#1
Is it best advised for the sake of convenience to stick with the same BPM throughout the entirety of a song or is it common and accepted to have multiple different BPMs in the same song?

I'm curious as to how this is viewed upon. Is it best to just write everything based around a set BPM?
#2
Sometimes it's easier to have one BPM, but as long as the tempo change fits, there's no rules saying you can't do it.
#3
Most recordings are likely the same tempo all the way through, recorded to a click. Without a click, there's a give and take with the tempo, such as if you're kicking it into a double-time or half-time beat.

The only time it would be a serious obstacle is if you've got a software track that can't be adjusted partway through (ex a GarageBand loop). But you can still set an external metronome to a different tempo and perform parts.

Really, just try to capture what the song needs.
#4
It can be very effective if used correctly, really taking the listener by surprise, but it's also fairly easy for it to sound out of place.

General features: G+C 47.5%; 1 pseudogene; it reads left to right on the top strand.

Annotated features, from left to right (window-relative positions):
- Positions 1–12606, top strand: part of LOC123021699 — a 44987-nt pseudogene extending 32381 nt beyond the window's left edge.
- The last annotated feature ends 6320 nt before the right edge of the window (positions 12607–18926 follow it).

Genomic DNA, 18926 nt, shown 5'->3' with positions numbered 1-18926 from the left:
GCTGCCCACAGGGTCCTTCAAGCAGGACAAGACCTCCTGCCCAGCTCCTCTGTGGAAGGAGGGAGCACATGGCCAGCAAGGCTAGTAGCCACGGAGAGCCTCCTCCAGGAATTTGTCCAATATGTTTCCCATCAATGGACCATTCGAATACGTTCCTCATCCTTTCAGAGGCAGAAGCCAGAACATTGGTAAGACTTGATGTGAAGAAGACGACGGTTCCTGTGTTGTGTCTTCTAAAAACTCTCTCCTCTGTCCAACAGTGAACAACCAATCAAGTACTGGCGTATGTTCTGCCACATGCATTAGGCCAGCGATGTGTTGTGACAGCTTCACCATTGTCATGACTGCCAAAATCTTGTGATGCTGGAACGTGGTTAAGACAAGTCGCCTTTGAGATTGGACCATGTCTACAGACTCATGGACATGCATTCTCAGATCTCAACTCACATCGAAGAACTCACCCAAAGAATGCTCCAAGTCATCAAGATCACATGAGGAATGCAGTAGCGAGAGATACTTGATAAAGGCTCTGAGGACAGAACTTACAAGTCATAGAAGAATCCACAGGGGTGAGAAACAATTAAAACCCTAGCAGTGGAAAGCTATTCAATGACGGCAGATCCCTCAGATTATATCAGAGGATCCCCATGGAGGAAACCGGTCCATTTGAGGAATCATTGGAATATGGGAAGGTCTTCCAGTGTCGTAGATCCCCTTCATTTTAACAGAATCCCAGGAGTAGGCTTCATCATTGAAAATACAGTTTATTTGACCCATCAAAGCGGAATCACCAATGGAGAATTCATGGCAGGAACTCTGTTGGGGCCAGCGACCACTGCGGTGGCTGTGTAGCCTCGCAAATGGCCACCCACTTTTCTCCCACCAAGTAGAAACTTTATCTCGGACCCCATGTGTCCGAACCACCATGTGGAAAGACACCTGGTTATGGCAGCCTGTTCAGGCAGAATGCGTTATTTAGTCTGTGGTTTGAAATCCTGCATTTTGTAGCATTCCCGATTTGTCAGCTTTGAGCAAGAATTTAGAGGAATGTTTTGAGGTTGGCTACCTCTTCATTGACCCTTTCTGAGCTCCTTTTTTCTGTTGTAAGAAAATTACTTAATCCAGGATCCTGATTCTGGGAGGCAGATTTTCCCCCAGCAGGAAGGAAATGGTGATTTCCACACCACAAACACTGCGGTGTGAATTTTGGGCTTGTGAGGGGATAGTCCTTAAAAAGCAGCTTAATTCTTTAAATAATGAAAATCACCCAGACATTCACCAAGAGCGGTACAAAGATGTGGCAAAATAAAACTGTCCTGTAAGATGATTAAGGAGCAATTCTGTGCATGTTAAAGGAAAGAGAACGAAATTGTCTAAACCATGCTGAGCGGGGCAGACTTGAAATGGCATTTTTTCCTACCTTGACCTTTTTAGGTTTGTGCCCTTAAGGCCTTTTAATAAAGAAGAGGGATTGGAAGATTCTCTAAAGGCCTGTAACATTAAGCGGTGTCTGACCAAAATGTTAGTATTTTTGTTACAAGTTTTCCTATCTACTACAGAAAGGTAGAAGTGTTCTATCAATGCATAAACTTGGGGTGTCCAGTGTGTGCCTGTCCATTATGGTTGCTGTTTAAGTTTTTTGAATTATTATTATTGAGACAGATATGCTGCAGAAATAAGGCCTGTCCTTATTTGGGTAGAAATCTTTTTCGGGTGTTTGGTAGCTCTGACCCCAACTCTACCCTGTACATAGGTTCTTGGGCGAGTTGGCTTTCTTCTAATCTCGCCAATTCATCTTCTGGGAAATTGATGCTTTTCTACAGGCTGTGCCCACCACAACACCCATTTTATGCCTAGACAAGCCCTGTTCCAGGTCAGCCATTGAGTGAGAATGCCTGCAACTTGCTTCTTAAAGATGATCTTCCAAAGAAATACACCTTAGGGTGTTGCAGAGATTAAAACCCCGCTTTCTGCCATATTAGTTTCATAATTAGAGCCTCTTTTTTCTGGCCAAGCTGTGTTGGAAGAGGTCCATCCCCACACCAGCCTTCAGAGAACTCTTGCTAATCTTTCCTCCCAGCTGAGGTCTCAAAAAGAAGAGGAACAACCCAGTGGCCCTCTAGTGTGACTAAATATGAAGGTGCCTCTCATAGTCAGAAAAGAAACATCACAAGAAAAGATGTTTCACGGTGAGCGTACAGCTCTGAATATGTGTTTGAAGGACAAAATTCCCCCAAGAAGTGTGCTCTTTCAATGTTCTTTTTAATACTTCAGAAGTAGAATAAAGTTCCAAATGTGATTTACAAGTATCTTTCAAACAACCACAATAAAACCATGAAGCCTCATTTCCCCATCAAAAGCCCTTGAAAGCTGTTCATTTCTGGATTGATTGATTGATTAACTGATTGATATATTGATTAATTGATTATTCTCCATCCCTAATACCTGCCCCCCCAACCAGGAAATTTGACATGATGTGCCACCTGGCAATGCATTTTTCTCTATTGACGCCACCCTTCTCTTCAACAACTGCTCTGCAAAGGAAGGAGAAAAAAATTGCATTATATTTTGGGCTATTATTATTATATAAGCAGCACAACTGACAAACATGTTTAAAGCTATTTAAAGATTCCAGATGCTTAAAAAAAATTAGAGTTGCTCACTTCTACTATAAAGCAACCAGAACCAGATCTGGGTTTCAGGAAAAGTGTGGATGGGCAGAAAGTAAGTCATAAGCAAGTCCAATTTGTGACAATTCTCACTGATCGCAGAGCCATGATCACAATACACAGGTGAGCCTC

#6
It's a bit weird when, for instance, a verse and a chorus have different BPMs, but often a different tempo in a bridge or intro section is nice (compared to the rest of the song). Also check Dead Kennedys "California uber alles", it changes BPM a lot of times through the song.
#7
You probably wouldn't hear it if a chorus was 5 or 10bpm faster, but it can feel like a good energy kick, sometimes.
#8
There are also plenty of songs out the@e that feature sections or movements at different tempos. The@e is nothing wrong with this if it sounds ok, although it can cause minor issues if you are working with computers on a grid. Most daws will handle tempo changes with a bit of extra fiddling though so don't let that stop you.